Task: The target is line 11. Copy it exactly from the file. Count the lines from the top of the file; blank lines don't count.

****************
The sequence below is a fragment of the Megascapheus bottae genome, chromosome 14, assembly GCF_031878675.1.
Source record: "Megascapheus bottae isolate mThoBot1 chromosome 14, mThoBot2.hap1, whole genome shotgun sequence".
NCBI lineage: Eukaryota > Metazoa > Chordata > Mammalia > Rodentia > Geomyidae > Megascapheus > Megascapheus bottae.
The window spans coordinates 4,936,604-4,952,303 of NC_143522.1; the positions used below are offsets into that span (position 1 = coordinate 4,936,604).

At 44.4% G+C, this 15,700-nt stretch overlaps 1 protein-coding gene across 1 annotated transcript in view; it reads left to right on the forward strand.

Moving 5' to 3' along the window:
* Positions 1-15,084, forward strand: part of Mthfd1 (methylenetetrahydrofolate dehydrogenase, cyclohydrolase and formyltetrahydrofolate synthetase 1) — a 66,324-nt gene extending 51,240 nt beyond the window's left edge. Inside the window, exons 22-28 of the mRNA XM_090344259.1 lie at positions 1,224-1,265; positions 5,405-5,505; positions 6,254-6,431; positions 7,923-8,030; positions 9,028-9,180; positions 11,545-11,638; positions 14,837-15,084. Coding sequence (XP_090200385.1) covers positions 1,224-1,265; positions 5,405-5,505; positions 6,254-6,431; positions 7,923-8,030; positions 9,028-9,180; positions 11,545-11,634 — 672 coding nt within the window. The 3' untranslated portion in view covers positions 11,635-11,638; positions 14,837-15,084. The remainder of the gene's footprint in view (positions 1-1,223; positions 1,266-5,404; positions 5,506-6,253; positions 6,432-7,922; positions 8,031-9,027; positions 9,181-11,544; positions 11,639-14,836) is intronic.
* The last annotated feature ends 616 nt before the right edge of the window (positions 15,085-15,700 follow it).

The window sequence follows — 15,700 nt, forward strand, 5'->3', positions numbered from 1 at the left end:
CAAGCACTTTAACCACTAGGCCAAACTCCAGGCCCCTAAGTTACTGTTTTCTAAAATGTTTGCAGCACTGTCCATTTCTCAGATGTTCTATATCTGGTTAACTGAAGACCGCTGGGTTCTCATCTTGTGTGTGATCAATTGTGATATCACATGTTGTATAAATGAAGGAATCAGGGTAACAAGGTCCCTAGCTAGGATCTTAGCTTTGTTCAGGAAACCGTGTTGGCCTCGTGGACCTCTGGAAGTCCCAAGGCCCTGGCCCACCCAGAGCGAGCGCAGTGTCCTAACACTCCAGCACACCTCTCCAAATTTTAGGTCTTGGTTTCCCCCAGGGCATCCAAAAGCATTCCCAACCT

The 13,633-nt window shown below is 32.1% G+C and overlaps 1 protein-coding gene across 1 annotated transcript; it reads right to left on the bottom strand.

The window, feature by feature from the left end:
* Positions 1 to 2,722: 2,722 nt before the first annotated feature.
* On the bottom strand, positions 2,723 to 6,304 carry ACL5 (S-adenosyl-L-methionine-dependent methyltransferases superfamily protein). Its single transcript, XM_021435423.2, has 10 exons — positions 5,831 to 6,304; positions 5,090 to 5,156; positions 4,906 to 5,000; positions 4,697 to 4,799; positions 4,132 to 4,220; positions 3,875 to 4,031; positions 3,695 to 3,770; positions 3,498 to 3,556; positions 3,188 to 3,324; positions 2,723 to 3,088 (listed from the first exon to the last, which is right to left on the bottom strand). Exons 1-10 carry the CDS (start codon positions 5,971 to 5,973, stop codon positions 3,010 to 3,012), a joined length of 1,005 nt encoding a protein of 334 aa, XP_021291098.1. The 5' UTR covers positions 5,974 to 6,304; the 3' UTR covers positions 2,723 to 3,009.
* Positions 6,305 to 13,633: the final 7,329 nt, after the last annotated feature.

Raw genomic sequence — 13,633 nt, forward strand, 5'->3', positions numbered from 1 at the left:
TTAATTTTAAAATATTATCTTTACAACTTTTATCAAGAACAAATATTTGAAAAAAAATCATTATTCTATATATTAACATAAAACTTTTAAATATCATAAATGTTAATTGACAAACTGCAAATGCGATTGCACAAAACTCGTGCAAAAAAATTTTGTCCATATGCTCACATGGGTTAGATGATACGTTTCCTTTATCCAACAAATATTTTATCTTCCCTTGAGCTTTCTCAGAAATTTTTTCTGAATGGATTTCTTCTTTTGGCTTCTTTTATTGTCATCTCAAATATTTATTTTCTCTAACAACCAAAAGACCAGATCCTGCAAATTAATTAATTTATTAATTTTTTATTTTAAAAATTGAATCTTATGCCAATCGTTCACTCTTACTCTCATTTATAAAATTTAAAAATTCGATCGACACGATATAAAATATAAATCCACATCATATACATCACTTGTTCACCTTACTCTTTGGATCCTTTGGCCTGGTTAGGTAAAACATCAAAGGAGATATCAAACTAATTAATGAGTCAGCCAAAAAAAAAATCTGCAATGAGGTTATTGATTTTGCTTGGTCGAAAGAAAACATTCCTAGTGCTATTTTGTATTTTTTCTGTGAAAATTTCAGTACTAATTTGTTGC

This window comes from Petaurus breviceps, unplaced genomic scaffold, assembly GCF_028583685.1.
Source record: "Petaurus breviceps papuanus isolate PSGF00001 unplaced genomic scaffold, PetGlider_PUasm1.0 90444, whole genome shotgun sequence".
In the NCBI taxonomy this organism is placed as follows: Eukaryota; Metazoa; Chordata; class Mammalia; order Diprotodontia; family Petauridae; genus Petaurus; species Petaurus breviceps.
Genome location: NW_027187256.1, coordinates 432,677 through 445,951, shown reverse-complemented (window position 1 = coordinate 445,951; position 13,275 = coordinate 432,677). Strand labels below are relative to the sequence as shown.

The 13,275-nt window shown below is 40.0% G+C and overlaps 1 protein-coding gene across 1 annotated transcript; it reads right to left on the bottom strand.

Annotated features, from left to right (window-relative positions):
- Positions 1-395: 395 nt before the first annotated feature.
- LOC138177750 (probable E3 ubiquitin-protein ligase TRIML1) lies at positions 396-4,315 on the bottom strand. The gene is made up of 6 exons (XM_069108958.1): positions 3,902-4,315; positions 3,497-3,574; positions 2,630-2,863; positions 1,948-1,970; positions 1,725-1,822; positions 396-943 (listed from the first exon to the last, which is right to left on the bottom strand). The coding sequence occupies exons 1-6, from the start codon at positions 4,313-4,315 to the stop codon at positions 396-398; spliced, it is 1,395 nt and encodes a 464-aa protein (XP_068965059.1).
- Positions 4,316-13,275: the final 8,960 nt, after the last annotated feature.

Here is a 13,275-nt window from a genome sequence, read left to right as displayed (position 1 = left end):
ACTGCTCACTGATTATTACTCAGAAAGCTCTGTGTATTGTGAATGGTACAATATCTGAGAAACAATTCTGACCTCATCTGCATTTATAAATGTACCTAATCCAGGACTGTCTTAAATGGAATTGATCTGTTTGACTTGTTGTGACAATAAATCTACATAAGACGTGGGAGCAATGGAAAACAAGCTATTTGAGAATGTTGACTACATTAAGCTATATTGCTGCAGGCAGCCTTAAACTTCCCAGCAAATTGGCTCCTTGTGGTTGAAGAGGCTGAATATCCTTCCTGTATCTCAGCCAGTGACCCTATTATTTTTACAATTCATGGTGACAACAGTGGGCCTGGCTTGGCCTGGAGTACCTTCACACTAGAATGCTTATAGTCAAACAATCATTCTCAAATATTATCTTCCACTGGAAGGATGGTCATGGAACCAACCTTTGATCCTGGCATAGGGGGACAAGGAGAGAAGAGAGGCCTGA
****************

The 13,633-nt window shown below is 32.1% G+C and overlaps 1 protein-coding gene across 1 annotated transcript; it reads right to left on the bottom strand.